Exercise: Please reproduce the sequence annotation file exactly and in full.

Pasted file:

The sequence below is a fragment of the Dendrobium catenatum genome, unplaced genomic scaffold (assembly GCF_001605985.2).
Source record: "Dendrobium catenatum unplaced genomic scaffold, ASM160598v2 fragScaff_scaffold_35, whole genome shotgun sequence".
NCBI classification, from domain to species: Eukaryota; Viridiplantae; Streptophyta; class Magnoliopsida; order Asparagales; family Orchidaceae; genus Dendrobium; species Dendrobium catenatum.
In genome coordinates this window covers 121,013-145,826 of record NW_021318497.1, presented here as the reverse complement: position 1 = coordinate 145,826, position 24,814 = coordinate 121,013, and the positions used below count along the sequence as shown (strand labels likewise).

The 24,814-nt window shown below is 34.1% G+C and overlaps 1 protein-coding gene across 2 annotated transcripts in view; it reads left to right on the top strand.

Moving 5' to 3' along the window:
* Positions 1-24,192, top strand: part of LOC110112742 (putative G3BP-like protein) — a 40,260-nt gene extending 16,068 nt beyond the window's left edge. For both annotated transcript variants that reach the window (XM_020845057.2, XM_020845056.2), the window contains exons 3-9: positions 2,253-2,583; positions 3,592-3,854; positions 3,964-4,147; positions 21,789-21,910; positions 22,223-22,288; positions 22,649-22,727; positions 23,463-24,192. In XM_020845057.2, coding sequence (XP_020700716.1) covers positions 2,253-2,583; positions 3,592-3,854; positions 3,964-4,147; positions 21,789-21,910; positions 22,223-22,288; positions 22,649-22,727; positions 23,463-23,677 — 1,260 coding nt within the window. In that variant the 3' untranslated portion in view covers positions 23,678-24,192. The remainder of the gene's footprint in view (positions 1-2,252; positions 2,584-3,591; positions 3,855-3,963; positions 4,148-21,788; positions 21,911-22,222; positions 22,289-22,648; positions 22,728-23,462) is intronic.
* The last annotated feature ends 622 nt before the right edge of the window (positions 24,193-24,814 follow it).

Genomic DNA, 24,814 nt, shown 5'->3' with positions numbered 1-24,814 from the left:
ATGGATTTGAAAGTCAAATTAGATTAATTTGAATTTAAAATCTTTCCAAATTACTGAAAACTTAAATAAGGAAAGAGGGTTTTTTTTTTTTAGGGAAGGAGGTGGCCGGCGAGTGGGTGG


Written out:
The sequence below is a fragment of the Dendrobium catenatum genome, unplaced genomic scaffold (assembly GCF_001605985.2).
Source record: "Dendrobium catenatum unplaced genomic scaffold, ASM160598v2 fragScaff_scaffold_35, whole genome shotgun sequence".
NCBI classification, from domain to species: Eukaryota; Viridiplantae; Streptophyta; class Magnoliopsida; order Asparagales; family Orchidaceae; genus Dendrobium; species Dendrobium catenatum.
In genome coordinates this window covers 121,013-145,826 of record NW_021318497.1, presented here as the reverse complement: position 1 = coordinate 145,826, position 24,814 = coordinate 121,013, and the positions used below count along the sequence as shown (strand labels likewise).

The 24,814-nt window shown below is 34.1% G+C and overlaps 1 protein-coding gene across 2 annotated transcripts in view; it reads left to right on the top strand.

Moving 5' to 3' along the window:
* Positions 1-24,192, top strand: part of LOC110112742 (putative G3BP-like protein) — a 40,260-nt gene extending 16,068 nt beyond the window's left edge. For both annotated transcript variants that reach the window (XM_020845057.2, XM_020845056.2), the window contains exons 3-9: positions 2,253-2,583; positions 3,592-3,854; positions 3,964-4,147; positions 21,789-21,910; positions 22,223-22,288; positions 22,649-22,727; positions 23,463-24,192. In XM_020845057.2, coding sequence (XP_020700716.1) covers positions 2,253-2,583; positions 3,592-3,854; positions 3,964-4,147; positions 21,789-21,910; positions 22,223-22,288; positions 22,649-22,727; positions 23,463-23,677 — 1,260 coding nt within the window. In that variant the 3' untranslated portion in view covers positions 23,678-24,192. The remainder of the gene's footprint in view (positions 1-2,252; positions 2,584-3,591; positions 3,855-3,963; positions 4,148-21,788; positions 21,911-22,222; positions 22,289-22,648; positions 22,728-23,462) is intronic.
* The last annotated feature ends 622 nt before the right edge of the window (positions 24,193-24,814 follow it).

Genomic DNA, 24,814 nt, shown 5'->3' with positions numbered 1-24,814 from the left:
ATGGATTTGAAAGTCAAATTAGATTAATTTGAATTTAAAATCTTTCCAAATTACTGAAAACTTAAATAAGGAAAGAGGGTTTTTTTTTTTTAGGGAAGGAGGTGGCCGGCGAGTGGGTGG